After an evening in front of the fire eating bruschetta and chatting with friends I woke to this….
Yesterday a glorious day I was busy up olive trees picking olives in the sunshine. We have picked the olives on the trees below the house, and now are busy at the trees in the field. The olives glistened, the sun was hot, in the shade less so, a need for warm fleecy clothes.
….winter has arrived in Umbria. The Apennines are dusted with snow, as is the much lower Monte Subasio, the deliciously round hill above the town of Assisi seen to the south from the Diva and Giardino suites at Bellaugello.
By strange coincidence the phone has been ringing lots this morning, firstly the Frantoio at Montelabate where we pressed our olives a couple of years ago, and also a guy with a truck. On a day like today I should be making the most of the dry weather and be picking olives,
But no, not today, for this is the day when they are delivering me olive stones.
Olive stones?! The guy must be mad I hear you say… You may well ask, why does he want olive stones? Is he planning to seed a new olive grove, fertilise the garden, or create a large sculpture? None of the above! Here the olive stones will be used to keep us warm at Bellaugello Gay Guest House. At the Frantoio until recently they were seen as a waste product of oil production but not now. They are dried, finely ground, and ideal for burning in our biomass boiler.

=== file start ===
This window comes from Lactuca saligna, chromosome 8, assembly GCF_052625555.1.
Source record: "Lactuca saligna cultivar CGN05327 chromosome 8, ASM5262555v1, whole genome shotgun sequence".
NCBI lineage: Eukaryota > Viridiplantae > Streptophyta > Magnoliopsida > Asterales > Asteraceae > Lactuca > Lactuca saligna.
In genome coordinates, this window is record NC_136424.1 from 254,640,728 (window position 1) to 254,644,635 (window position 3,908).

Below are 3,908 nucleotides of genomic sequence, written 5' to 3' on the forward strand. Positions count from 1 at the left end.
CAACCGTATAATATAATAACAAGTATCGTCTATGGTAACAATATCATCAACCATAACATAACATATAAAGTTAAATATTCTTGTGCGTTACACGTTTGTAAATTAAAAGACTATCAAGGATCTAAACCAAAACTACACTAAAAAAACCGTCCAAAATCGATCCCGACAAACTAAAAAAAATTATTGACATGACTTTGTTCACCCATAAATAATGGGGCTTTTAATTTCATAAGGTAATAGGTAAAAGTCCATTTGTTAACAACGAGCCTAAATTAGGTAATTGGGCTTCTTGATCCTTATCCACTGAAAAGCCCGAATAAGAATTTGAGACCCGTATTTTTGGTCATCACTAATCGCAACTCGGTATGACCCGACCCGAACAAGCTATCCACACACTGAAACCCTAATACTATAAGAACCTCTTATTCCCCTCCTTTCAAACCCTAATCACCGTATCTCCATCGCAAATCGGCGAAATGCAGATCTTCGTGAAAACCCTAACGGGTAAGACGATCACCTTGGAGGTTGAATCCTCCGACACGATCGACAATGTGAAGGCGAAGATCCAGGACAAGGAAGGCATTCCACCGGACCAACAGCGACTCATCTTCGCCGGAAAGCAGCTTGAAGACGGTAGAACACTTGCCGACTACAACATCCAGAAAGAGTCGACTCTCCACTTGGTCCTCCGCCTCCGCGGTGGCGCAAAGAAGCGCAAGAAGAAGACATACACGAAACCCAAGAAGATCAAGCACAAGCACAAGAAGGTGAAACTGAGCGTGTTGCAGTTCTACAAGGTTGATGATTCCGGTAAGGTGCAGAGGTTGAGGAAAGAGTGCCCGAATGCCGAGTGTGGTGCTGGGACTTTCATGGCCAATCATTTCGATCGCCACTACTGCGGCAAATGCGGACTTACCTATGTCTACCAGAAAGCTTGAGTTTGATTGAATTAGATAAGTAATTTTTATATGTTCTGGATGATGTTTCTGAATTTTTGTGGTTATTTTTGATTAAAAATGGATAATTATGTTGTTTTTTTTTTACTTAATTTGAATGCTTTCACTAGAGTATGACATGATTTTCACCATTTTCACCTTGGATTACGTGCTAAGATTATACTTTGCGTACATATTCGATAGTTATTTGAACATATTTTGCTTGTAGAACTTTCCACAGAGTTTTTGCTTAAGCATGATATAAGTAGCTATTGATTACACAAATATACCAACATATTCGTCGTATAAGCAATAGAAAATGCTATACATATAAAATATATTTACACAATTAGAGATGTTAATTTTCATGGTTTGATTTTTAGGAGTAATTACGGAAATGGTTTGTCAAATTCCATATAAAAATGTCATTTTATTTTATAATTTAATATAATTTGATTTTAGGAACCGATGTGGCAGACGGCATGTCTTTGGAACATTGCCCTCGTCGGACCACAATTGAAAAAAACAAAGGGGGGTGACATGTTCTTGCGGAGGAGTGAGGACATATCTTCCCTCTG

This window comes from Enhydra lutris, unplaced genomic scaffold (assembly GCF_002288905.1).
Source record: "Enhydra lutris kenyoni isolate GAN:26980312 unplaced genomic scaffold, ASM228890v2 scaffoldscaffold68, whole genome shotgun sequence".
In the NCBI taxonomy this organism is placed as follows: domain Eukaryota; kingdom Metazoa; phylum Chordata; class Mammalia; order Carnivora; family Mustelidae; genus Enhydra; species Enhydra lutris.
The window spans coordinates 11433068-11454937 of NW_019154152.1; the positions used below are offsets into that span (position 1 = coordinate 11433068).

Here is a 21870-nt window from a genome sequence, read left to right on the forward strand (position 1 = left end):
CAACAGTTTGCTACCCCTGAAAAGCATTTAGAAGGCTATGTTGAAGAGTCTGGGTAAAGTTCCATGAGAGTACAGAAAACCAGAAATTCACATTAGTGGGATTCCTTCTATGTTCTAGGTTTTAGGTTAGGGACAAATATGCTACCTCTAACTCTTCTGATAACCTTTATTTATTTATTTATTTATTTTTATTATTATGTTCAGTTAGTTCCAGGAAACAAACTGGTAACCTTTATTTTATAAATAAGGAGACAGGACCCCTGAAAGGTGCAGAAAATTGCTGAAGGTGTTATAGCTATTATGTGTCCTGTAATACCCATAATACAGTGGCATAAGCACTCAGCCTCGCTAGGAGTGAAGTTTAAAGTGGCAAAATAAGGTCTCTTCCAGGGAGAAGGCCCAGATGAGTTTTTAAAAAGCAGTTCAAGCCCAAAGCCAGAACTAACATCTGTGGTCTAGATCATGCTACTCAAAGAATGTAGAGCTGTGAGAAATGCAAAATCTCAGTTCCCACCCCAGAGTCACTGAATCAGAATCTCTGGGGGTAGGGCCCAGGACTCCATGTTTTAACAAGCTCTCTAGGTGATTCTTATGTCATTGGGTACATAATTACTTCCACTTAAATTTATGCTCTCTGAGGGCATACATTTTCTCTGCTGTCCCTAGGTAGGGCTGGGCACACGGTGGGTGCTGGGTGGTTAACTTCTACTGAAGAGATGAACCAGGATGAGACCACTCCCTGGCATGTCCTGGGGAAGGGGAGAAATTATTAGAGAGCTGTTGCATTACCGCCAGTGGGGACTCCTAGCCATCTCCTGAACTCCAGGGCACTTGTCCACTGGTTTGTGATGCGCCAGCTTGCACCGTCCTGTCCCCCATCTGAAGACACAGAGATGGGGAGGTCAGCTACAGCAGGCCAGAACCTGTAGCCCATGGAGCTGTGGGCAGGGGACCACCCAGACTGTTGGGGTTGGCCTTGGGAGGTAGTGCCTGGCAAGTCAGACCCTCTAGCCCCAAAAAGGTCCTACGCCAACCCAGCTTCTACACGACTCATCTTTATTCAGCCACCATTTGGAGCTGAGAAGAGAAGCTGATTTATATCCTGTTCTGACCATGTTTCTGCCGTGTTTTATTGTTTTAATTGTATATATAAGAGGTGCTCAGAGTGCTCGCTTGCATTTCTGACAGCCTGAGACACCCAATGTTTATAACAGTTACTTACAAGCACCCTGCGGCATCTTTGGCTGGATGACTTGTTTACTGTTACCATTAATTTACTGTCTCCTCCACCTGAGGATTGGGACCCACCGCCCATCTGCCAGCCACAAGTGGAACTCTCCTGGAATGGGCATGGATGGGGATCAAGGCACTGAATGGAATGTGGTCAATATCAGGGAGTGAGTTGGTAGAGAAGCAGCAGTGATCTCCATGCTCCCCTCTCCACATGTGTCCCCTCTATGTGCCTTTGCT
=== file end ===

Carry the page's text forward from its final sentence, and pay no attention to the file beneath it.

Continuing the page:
Up to now we have burnt a mixture of pellets and wood cut from our own woodland here at Bellaugello. My preference is for wood, but even I need my beauty sleep, and when the wood in the boiler is all burnt, it automatically switches over to burning the pellets, so keeping the house toasty warm, and allowing us to walk barefoot on cozily warm heated floors. Pellets, although the bags say ‘made in Italy’ there is a global discussion on the provenance of these pellets and indeed if they are actually ecological. From today we will be burning a mix of wood harvested from Bellaugello estate, and olive oil nuts. The nuts burn at a higher temperature and have a higher calorific value than pellets. Of course I am still waiting for the boiler engineer to arrive and set up the complicated control panel, but he assures me no damage will be done in the interim…
I do love the fact that we are now even more local, more ecological, and can proudly say we heat the house by olive nuts, how surreal does that sound! More photos to follow when the 3,000kg of nuts arrive and I have commenced to put them manually – with a bucket into the store! I must be mad!